In 1963, a unanimous United States Supreme Court overruled a decision it had made two decades before, and announced in Gideon v. Wainwright, a decision written by Justice Black, that due process of law required the appointment of counsel for people accused of felonies.
Before Gideon was even decided, it should have been clear that a momentous decision was coming. Gideon did have a lawyer, so the Court appointed Abe Fortas, who would later become a Supreme Court Justice, to represent him. The ACLU filed an amicus curiae brief authored by legal heavyweights urging the Court to declare that the the Constitution’s due process clause contained a right to appointed counsel for indigents accused of felonies. And 22 states filed amicus briefs agreeing with the ACLU. Among the State Attorney Generals signing the brief were Walter Mondale and Thomas Eagleton.
Justice Black’s decision, published on March 18, 1963, began dramatically:
Petitioner was charged in a Florida state court with having broken and entered a poolroom with intent to commit a misdemeanor. This offense is a felony under [372 U.S. 335, 337] Florida law. Appearing in court without funds and without a lawyer, petitioner asked the court to appoint counsel for him, whereupon the following colloquy took place:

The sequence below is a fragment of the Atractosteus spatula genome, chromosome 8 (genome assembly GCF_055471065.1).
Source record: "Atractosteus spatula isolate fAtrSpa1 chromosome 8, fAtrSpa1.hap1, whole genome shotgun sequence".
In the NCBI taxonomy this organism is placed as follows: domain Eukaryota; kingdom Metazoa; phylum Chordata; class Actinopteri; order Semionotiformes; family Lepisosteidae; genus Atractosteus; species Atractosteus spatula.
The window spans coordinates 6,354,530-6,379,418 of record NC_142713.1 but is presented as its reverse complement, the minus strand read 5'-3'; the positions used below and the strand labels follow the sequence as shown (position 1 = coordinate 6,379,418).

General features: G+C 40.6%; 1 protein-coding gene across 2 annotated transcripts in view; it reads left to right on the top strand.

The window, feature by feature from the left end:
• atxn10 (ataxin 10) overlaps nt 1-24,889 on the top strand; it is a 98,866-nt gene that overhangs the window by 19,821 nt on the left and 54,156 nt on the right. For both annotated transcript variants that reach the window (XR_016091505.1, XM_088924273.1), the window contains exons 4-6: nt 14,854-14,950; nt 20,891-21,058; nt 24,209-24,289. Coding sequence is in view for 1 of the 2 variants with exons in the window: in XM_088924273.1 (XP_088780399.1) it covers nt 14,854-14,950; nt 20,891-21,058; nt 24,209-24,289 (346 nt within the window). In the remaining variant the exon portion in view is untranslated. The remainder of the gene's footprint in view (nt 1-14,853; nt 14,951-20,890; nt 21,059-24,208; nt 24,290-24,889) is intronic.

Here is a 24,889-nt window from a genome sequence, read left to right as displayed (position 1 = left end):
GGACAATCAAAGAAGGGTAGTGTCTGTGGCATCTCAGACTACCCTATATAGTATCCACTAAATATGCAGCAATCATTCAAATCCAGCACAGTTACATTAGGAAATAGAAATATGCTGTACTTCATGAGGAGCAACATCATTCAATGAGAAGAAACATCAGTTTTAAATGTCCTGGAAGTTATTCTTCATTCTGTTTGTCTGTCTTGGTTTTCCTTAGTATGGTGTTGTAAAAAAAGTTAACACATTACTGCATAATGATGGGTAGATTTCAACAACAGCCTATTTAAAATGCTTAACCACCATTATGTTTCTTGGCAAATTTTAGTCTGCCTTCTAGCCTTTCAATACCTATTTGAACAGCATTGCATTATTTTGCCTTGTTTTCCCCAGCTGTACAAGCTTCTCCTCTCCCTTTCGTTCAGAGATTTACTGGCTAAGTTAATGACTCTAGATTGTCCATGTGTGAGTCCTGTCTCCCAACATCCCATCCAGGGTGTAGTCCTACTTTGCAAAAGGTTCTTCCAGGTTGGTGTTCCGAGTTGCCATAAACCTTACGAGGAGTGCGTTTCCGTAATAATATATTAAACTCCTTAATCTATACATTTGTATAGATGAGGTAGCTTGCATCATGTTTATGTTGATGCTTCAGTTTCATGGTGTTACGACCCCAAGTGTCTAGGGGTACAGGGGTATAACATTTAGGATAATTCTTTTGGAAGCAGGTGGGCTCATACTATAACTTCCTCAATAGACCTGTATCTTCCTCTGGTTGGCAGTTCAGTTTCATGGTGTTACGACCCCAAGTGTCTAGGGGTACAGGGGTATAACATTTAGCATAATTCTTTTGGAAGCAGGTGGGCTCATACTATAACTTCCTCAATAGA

“The COURT: Mr. Gideon, I am sorry, but I cannot appoint Counsel to represent you in this case. Under the laws of the State of Florida, the only time the Court can appoint Counsel to represent a Defendant is when that person is charged with a capital offense. I am sorry, but I will have to deny your request to appoint Counsel to defend you in this case.
“The DEFENDANT: The United States Supreme Court says I am entitled to be represented by Counsel.”
Put to trial before a jury, Gideon conducted his defense about as well as could be expected from a layman. He made an opening statement to the jury, cross-examined the State’s witnesses, presented witnesses in his own defense, declined to testify himself, and made a short argument “emphasizing his innocence to the charge contained in the Information filed in this case.” The jury returned a verdict of guilty, and petitioner was sentenced to serve five years in the state prison. …
Since 1942, when Betts v. Brady, 316 U.S. 455 , was decided by a divided [372 U.S. 335, 338] Court, the problem of a defendant’s federal constitutional right to counsel in a state court has been a continuing source of controversy and litigation in both state and federal courts. To give this problem another review here, we granted certiorari. 370 U.S. 908 .
And, after reviewing prior Supreme Court decisions, Justice Black’s opinion concluded with a crash of thunder:
In light of these and many other prior decisions of this Court, it is not surprising that the Betts Court, when faced with the contention that “one charged with crime, who is unable to obtain counsel, must be furnished counsel by the State,” conceded that “[e]xpressions in the opinions of this court lend color to the argument . . . .” 316 U.S., at 462